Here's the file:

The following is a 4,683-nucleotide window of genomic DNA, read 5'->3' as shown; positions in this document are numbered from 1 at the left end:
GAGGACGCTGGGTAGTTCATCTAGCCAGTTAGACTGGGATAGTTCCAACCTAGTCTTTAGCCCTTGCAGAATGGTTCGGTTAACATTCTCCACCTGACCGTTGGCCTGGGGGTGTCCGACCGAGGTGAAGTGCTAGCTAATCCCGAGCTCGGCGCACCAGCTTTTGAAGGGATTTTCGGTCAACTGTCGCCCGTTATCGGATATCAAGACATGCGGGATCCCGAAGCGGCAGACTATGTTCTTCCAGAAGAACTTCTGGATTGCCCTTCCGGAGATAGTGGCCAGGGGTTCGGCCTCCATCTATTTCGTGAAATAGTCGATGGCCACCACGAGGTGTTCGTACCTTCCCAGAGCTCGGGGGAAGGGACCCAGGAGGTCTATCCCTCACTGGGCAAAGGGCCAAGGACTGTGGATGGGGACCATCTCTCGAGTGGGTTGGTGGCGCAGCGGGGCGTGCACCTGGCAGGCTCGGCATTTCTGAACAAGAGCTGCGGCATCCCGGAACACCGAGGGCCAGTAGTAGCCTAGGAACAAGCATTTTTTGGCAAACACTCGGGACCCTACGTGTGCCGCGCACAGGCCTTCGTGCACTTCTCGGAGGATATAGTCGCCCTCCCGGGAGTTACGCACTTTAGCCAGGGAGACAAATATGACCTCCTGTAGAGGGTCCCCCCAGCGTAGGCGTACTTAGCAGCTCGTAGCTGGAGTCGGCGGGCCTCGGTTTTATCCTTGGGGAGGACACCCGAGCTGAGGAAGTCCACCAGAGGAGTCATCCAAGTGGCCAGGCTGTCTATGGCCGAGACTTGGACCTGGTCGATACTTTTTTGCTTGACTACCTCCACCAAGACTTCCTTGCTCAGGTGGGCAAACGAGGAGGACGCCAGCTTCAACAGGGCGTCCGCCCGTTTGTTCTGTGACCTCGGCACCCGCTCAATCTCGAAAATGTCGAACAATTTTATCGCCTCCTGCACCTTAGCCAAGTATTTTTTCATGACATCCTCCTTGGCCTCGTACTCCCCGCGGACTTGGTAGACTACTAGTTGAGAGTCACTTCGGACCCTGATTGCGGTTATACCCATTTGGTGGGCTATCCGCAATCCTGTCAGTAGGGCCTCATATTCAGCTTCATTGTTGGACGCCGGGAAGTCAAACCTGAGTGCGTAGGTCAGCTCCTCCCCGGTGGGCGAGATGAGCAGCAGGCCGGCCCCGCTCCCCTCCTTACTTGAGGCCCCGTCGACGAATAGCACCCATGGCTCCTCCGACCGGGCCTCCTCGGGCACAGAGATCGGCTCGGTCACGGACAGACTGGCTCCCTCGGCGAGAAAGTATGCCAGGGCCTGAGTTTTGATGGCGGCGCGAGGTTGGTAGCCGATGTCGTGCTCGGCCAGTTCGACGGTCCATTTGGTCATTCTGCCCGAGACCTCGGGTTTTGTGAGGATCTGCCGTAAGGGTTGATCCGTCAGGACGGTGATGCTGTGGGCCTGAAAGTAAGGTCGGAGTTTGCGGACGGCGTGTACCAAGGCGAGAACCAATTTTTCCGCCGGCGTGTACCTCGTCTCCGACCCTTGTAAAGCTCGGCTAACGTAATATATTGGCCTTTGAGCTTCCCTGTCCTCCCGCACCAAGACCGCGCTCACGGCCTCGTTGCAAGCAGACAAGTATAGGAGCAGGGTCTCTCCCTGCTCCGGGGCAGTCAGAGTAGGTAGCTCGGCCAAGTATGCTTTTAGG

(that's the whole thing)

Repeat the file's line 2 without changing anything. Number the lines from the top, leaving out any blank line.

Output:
GAGGACGCTGGGTAGTTCATCTAGCCAGTTAGACTGGGATAGTTCCAACCTAGTCTTTAGCCCTTGCAGAATGGTTCGGTTAACATTCTCCACCTGACCGTTGGCCTGGGGGTGTCCGACCGAGGTGAAGTGCTAGCTAATCCCGAGCTCGGCGCACCAGCTTTTGAAGGGATTTTCGGTCAACTGTCGCCCGTTATCGGATATCAAGACATGCGGGATCCCGAAGCGGCAGACTATGTTCTTCCAGAAGAACTTCTGGATTGCCCTTCCGGAGATAGTGGCCAGGGGTTCGGCCTCCATCTATTTCGTGAAATAGTCGATGGCCACCACGAGGTGTTCGTACCTTCCCAGAGCTCGGGGGAAGGGACCCAGGAGGTCTATCCCTCACTGGGCAAAGGGCCAAGGACTGTGGATGGGGACCATCTCTCGAGTGGGTTGGTGGCGCAGCGGGGCGTGCACCTGGCAGGCTCGGCATTTCTGAACAAGAGCTGCGGCATCCCGGAACACCGAGGGCCAGTAGTAGCCTAGGAACAAGCATTTTTTGGCAAACACTCGGGACCCTACGTGTGCCGCGCACAGGCCTTCGTGCACTTCTCGGAGGATATAGTCGCCCTCCCGGGAGTTACGCACTTTAGCCAGGGAGACAAATATGACCTCCTGTAGAGGGTCCCCCCAGCGTAGGCGTACTTAGCAGCTCGTAGCTGGAGTCGGCGGGCCTCGGTTTTATCCTTGGGGAGGACACCCGAGCTGAGGAAGTCCACCAGAGGAGTCATCCAAGTGGCCAGGCTGTCTATGGCCGAGACTTGGACCTGGTCGATACTTTTTTGCTTGACTACCTCCACCAAGACTTCCTTGCTCAGGTGGGCAAACGAGGAGGACGCCAGCTTCAACAGGGCGTCCGCCCGTTTGTTCTGTGACCTCGGCACCCGCTCAATCTCGAAAATGTCGAACAATTTTATCGCCTCCTGCACCTTAGCCAAGTATTTTTTCATGACATCCTCCTTGGCCTCGTACTCCCCGCGGACTTGGTAGACTACTAGTTGAGAGTCACTTCGGACCCTGATTGCGGTTATACCCATTTGGTGGGCTATCCGCAATCCTGTCAGTAGGGCCTCATATTCAGCTTCATTGTTGGACGCCGGGAAGTCAAACCTGAGTGCGTAGGTCAGCTCCTCCCCGGTGGGCGAGATGAGCAGCAGGCCGGCCCCGCTCCCCTCCTTACTTGAGGCCCCGTCGACGAATAGCACCCATGGCTCCTCCGACCGGGCCTCCTCGGGCACAGAGATCGGCTCGGTCACGGACAGACTGGCTCCCTCGGCGAGAAAGTATGCCAGGGCCTGAGTTTTGATGGCGGCGCGAGGTTGGTAGCCGATGTCGTGCTCGGCCAGTTCGACGGTCCATTTGGTCATTCTGCCCGAGACCTCGGGTTTTGTGAGGATCTGCCGTAAGGGTTGATCCGTCAGGACGGTGATGCTGTGGGCCTGAAAGTAAGGTCGGAGTTTGCGGACGGCGTGTACCAAGGCGAGAACCAATTTTTCCGCCGGCGTGTACCTCGTCTCCGACCCTTGTAAAGCTCGGCTAACGTAATATATTGGCCTTTGAGCTTCCCTGTCCTCCCGCACCAAGACCGCGCTCACGGCCTCGTTGCAAGCAGACAAGTATAGGAGCAGGGTCTCTCCCTGCTCCGGGGCAGTCAGAGTAGGTAGCTCGGCCAAGTATGCTTTTAGG